Finding a new place to live can be overwhelming! If you’re getting ready to sign a lease, you may not be sure what to look out for in dealing with a new property management company or landlord.
Before you sign a lease, here are a few important things you will need to consider…….
Check for Reviews and Taxes
- Search the address online: You’ll be surprised at how much information you can find by doing this simple step.
- Check for Online Reviews: If you’re moving into a larger complex, check for reviews on popular websites. This may not work for larger cities, where you’ll be dealing with property management companies or landlords, but it helps to look!
- Chat with Neighbors and Residents: A property and/or landlord can seem great initially, but after your sign the lease, their true colors can come out. To see if the property is really as great as they claim, talk to the other residents as well as neighbors.
- Check for back taxes: Property taxes are a matter of public record here in the US. If the building owner is not paying their property taxes, the county can eventually put it into foreclosure. This could put you on the street with zero notice. Not to mention, it may mean that the owner lacks funds, which may affect building maintenance. In order to find out if the owner owes back taxes, check with the county treasurer or records website.
Critique the Lease
- Know your rights: Make sure you check with your state’s tenants’ rights laws and compare the lease document with those laws.
- Ask for clarification: If there is any vague language within the lease, ask for modification before signing. If the landlord or owner gives you any guff, consider that a red flag.
- Payment: Before applying for a rental, check the lease for payment due date, forms of payment accepted, and late charges. How will you be paying, will you need checks or can you pay online? Some companies require that payment is received by the 1st of the month, others expect it within the first business day of the new month, be sure to check.
- Auto-renewing lease: Check your document for information on whether the lease will renew after a certain amount of time or if you can pay month-to-month at that point.
Deposit and Moving Procedures
- Compare deposit amounts: Before applying for a rental, inquire about the deposit amount. If it seems particularly high, compare it with other properties in the area. Also, keep in mind that some properties may require extra deposit amounts if you have poor credit. You’ll also want to take into account how much a pet deposit might be.
- Documentation: When you move in, be sure to take very detailed notes and pictures of your new rental, especially of any defects. If possible, have your camera make a time stamp on each photo, or email them to yourself so you’ll at least have some time relevant documentation. Have the landlord sign off on this information. You will also want to do the same thing when you move out. This will give you a legal record that will help protect you if the landlord tries to pin previous issues with the rental onto you.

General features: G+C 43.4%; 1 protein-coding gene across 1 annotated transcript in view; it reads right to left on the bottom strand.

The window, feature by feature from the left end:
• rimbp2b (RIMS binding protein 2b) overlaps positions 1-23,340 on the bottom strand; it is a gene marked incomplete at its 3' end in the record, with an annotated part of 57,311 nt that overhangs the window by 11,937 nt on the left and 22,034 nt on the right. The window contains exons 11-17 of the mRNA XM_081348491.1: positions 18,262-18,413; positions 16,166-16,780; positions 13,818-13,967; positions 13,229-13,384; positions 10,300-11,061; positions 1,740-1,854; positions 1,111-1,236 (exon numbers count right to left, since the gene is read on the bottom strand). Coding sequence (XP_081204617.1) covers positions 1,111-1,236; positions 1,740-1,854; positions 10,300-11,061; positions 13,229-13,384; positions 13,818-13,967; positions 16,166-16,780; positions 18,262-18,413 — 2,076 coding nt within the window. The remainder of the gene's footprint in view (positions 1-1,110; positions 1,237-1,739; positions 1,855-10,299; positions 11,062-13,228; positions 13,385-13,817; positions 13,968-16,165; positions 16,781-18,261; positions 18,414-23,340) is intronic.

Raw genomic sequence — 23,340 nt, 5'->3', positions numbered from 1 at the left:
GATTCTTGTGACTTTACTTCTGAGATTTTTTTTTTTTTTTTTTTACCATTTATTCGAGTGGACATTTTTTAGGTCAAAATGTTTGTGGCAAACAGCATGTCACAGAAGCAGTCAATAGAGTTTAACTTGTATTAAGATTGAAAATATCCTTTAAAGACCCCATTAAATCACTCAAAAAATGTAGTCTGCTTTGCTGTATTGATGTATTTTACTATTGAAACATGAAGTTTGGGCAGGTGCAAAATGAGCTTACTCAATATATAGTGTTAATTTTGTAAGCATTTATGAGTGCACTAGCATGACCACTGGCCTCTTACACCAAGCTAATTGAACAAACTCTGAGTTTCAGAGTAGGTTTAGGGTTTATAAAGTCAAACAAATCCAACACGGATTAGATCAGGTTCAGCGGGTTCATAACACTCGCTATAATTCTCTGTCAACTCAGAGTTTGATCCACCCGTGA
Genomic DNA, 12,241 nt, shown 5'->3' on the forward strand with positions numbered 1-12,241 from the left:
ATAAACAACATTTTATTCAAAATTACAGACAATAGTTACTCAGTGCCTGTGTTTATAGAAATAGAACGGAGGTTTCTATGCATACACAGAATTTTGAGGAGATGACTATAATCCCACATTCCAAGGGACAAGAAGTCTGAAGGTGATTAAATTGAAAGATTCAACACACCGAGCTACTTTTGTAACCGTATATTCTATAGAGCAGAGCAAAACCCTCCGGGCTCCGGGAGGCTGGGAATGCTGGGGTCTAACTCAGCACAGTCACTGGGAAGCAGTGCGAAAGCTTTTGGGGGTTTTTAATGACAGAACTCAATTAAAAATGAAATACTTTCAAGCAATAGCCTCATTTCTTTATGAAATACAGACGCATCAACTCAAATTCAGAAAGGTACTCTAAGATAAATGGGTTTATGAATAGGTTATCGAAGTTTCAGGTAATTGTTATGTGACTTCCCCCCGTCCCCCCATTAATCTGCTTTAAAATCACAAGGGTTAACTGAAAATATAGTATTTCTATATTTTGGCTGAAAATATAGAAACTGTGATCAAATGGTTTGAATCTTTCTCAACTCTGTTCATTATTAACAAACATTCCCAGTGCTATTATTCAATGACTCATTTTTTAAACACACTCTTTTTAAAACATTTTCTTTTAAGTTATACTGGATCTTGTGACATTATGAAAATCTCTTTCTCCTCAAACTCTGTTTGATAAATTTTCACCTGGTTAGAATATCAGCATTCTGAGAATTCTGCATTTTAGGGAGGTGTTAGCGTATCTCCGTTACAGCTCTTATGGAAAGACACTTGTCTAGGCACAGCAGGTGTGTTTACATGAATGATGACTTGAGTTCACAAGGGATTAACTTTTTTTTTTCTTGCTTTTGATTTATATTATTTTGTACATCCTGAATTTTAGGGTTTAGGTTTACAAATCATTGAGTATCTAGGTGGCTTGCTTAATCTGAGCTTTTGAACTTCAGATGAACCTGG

- Deposit reimbursement: Make sure it is 100% clear and documented when you will receive your deposit back after moving out, as well as if any of it is non-refundable. Chances are, if you have pets, you may have to pay a pet-deposit, and it may or may not be refundable.
Building and Maintenance
- Repair procedures: Before signing a lease, look into repair and replacement procedures, especially for appliances and plumbing.
- Utilities: Check into which utilities are included in your rent and which may be extra.
- Property maintenance: Seek clarity when it comes to who is responsible for things like landscaping, snow removal, HVAC filters, and even the cleaning of communal property, like hallways.
- Paint and decor: Check with the landlord – and make sure it is properly documented in your lease – whether you can do things like paint and place nail holes in the wall. Also, confirm whether or not you are responsible for painting and patching before moving out.
- Renters insurance: Even if the property owner has insurance on their property, keep in mind your personal property will almost definitely not be covered in that policy. Before signing a lease, get a quote for renters insurance.
- Flood insurance: Believe it or not, damage from flooding isn’t covered by renters insurance. Flood insurance is a separate policy only available through the federal government, but some insurance companies like Allstate can issue a policy and help you understand how it fits with your other insurance. * Learn more about flood insurance and find a local agent before you rent.
Hopefully this all proves to be helpful and not too overwhelming. While finding a rental can certainly be a lot of work, a little research and self-advocating can go a whole, lonnnnnng way! Happy renting!
*Subject to National Flood Insurance Program terms, conditions and availability. The National Flood Insurance Program (NFIP) is managed by the Federal Emergency Management Agency (FEMA), a component of the U.S. Department of Homeland Security (DHS). NFIP flood policies are underwritten by the federal government and sold and administered by private insurance companies like Allstate through the Write Your Own (WYO) program.
This post was written as part of the Allstate Influencer Program and sponsored by Allstate. All opinions are mine. As the nation’s largest publicly held personal lines insurer, Allstate is dedicated not only to protecting what matters most–but to guiding people to live the Good Life, every day.’